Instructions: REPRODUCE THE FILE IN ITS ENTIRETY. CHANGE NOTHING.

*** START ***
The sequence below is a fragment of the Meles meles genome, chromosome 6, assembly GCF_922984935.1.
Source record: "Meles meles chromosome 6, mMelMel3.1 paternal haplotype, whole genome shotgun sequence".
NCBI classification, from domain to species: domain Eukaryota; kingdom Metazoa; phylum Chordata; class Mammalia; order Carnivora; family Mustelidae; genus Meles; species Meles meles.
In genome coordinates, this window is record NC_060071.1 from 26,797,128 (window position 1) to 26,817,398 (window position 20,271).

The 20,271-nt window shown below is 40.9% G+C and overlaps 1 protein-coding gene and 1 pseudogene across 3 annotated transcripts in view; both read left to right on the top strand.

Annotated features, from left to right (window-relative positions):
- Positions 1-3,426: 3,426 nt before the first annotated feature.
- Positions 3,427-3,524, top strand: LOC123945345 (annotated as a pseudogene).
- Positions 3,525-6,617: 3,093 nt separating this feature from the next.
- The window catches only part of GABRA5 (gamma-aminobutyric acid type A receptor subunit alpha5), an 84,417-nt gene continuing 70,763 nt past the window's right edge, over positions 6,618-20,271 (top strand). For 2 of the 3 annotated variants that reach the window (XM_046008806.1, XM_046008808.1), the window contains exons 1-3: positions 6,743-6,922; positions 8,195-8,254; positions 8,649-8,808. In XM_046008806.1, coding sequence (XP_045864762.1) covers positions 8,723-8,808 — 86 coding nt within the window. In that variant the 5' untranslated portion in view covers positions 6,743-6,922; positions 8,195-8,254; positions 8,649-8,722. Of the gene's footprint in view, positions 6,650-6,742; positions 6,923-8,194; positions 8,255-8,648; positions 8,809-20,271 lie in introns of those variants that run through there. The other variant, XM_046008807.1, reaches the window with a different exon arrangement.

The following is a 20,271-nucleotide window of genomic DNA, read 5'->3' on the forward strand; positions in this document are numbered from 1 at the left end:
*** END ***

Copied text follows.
The sequence below is a fragment of the Meles meles genome, chromosome 6, assembly GCF_922984935.1.
Source record: "Meles meles chromosome 6, mMelMel3.1 paternal haplotype, whole genome shotgun sequence".
NCBI classification, from domain to species: domain Eukaryota; kingdom Metazoa; phylum Chordata; class Mammalia; order Carnivora; family Mustelidae; genus Meles; species Meles meles.
In genome coordinates, this window is record NC_060071.1 from 26,797,128 (window position 1) to 26,817,398 (window position 20,271).

The 20,271-nt window shown below is 40.9% G+C and overlaps 1 protein-coding gene and 1 pseudogene across 3 annotated transcripts in view; both read left to right on the top strand.

Annotated features, from left to right (window-relative positions):
- Positions 1-3,426: 3,426 nt before the first annotated feature.
- Positions 3,427-3,524, top strand: LOC123945345 (annotated as a pseudogene).
- Positions 3,525-6,617: 3,093 nt separating this feature from the next.
- The window catches only part of GABRA5 (gamma-aminobutyric acid type A receptor subunit alpha5), an 84,417-nt gene continuing 70,763 nt past the window's right edge, over positions 6,618-20,271 (top strand). For 2 of the 3 annotated variants that reach the window (XM_046008806.1, XM_046008808.1), the window contains exons 1-3: positions 6,743-6,922; positions 8,195-8,254; positions 8,649-8,808. In XM_046008806.1, coding sequence (XP_045864762.1) covers positions 8,723-8,808 — 86 coding nt within the window. In that variant the 5' untranslated portion in view covers positions 6,743-6,922; positions 8,195-8,254; positions 8,649-8,722. Of the gene's footprint in view, positions 6,650-6,742; positions 6,923-8,194; positions 8,255-8,648; positions 8,809-20,271 lie in introns of those variants that run through there. The other variant, XM_046008807.1, reaches the window with a different exon arrangement.

The following is a 20,271-nucleotide window of genomic DNA, read 5'->3' on the forward strand; positions in this document are numbered from 1 at the left end: